Monday, April 2, 2012

B is for ....


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 This little lady here....

Monarch Butterfly Picture from Wikpedia

....picked our next flower. The "Butterflyweed" Asclepias tuberosa , also know as "orange milkweed" or "butterfly milkweed". This plant attracts many species of butterflies. The Monarch larvae feed on the leaves as well. This plant grows in the sandy open soils of the eastern half of Texas. While the butterflies love this plant, it is poisonous to cattle.

Asclepias tuberosa
Picture from University of Texas Plant Resource Center

   And of course I can't leave out this famous Texas flower, I think the state would revoke my birth certificate.


Lupinus texensis
Picture from University of Texas Plant Resource Center
   Of course this is the "Texas Bluebonnet" Lupinus texensis. The "State Flower of Texas" is the most widely planted flower by the Texas Highway Department. It blooms in March, April, and May. On sunny weekends during those months you will find people stopping along the roads to take pictures in the bluebonnets. Just remember to watch for ants before you plop the baby in the middle of a beautiful bunch for that picture.

Want to know the legend of the bluebonnet check out my blog post from last year here.

8 comments:

DeniseCovey_L_Aussie said...

PJ. How exquisite! And the names - Texas Bluebonnet, how sweet! I'm loving this theme so far...

Thanks for your visit/comments on Ann's childhood.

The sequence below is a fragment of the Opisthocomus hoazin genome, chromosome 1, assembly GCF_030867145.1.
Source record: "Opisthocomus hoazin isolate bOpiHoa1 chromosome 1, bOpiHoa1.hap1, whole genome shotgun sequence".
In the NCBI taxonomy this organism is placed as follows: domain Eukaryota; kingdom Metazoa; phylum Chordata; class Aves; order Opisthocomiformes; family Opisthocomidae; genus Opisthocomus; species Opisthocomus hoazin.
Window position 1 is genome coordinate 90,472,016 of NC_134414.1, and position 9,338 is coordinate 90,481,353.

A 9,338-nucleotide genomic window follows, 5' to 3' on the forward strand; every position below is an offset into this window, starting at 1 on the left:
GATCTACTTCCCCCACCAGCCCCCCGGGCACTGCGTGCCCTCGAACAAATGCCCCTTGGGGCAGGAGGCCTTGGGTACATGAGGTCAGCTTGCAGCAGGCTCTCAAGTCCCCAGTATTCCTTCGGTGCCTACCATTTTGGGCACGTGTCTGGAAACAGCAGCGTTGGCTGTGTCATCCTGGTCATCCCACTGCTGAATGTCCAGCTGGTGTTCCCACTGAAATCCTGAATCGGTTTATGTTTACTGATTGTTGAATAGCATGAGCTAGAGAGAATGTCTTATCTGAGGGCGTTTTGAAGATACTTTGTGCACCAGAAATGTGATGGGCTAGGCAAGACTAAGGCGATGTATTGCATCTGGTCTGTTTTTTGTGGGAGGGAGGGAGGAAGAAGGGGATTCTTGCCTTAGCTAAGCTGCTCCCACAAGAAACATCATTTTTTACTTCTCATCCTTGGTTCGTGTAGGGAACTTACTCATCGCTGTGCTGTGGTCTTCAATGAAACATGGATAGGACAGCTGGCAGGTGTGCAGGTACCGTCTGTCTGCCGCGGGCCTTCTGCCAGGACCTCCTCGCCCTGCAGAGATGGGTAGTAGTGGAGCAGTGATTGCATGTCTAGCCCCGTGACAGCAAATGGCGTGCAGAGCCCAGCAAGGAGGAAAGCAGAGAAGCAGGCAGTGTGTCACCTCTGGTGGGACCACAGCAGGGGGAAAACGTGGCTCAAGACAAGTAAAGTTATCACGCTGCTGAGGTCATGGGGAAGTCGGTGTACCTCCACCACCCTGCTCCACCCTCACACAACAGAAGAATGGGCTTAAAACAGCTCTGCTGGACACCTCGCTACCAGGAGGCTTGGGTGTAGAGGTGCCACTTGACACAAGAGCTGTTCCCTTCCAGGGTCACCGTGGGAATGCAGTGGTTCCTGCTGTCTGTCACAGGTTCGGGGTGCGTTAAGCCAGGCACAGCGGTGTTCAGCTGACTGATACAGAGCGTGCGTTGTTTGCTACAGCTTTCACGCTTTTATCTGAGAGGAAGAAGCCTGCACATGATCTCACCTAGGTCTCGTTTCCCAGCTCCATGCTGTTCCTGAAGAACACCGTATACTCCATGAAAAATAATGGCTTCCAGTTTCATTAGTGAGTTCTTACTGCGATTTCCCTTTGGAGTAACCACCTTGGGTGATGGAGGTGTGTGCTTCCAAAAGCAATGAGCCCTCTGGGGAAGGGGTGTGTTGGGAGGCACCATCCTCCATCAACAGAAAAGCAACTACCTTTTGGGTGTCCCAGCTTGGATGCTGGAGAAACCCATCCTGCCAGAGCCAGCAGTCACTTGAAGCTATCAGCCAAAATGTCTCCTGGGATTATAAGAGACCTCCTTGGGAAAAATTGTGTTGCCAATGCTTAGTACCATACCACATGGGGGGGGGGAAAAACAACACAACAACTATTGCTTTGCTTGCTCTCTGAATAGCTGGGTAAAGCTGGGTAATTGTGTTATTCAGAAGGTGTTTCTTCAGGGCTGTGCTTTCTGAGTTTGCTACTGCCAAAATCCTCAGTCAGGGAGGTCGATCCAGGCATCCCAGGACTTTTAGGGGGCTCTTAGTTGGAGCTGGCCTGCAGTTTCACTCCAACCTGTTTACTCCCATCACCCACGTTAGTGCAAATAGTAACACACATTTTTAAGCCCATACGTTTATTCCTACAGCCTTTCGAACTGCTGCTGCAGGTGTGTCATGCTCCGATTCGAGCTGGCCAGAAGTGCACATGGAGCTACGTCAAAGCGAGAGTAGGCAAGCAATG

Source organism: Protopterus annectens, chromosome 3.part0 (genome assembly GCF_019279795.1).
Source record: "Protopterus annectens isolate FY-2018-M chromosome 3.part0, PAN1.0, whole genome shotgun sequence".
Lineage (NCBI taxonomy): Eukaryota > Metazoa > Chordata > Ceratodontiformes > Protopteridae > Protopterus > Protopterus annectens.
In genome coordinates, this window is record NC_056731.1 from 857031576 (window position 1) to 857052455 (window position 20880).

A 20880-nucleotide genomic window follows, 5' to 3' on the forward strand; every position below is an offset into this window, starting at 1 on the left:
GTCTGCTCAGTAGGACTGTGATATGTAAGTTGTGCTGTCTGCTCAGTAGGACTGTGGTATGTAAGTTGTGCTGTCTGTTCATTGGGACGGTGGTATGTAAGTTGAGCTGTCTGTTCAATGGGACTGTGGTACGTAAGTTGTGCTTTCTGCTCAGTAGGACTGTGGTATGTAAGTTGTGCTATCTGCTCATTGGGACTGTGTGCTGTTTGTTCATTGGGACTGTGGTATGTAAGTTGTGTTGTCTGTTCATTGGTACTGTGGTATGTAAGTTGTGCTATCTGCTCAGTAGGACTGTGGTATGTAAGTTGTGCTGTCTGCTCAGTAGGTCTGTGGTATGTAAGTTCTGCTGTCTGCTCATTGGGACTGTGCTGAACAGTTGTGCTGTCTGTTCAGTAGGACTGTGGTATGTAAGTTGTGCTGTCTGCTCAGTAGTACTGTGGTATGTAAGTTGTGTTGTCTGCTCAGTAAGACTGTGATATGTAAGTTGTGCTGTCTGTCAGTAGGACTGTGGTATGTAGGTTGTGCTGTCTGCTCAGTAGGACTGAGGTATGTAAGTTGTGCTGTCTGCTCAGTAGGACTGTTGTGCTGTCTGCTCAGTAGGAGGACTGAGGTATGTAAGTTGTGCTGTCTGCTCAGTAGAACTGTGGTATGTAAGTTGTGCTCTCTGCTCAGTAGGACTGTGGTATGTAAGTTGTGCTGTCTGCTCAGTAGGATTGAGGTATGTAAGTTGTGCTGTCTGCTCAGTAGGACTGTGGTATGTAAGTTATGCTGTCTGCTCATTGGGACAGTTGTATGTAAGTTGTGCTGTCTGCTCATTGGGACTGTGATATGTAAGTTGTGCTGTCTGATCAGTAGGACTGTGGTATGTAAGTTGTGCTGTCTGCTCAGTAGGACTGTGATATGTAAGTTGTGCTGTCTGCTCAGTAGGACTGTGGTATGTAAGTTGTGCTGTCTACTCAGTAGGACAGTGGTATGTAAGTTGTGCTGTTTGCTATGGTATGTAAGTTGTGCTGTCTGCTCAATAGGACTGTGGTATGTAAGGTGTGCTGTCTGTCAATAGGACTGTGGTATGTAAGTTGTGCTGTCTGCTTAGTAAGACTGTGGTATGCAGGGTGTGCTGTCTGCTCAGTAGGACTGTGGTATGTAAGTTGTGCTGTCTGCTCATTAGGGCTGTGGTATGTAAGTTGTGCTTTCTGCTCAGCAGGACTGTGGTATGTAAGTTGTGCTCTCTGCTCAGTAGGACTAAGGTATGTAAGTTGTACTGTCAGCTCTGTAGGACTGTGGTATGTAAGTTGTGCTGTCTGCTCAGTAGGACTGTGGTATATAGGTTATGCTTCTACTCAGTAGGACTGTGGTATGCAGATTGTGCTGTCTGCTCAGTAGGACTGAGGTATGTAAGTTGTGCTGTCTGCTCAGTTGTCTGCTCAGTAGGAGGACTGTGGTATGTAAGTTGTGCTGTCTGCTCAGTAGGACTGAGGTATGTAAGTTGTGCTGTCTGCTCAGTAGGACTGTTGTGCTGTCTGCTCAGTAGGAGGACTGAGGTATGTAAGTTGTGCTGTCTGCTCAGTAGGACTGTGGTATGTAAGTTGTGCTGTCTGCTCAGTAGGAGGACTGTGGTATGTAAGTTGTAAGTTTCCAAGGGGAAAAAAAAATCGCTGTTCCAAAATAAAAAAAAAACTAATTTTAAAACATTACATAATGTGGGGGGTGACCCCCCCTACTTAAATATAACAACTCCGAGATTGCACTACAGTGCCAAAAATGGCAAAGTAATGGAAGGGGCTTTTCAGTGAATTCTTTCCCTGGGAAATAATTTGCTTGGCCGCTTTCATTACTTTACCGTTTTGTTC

Denise

KarenG said...

Lovely flowers! I could look at plant photos all month :)

Welcome to the Challenge!

KarenG

Clarissa Draper said...

Really cool. Those Monarchs come through Monterrey, where I live, every year in the migration. It's such a beautiful site. The sky fills with them.

Laura Eno said...

I had no idea the butterfly weed was poisonous to cattle. Gorgeous picture of the butterfly!

Jessica L. Foster said...

Those are beautiful flowers and it is awesome learning about them. Thanks for your post.

Rosalind Adam said...

Lovely flowers. We have Blue Bonnets in the UK but we give them the name Lupin as their common name. I love the rich colours of their spikes but we've had an attack of huge greenfly on them in the last few years and they've suffered badly.

I blogging the A to Z Challenge too at A to Z of Nostalgia

Elizabeth Mueller said...

I've always tried to grow butterfly bushes, but can never keep them alive. *sigh* love your post!

Elizabeth

A to Z co-host

Alex J. Cavanaugh said...

I take it ants really like bluebonnets as well?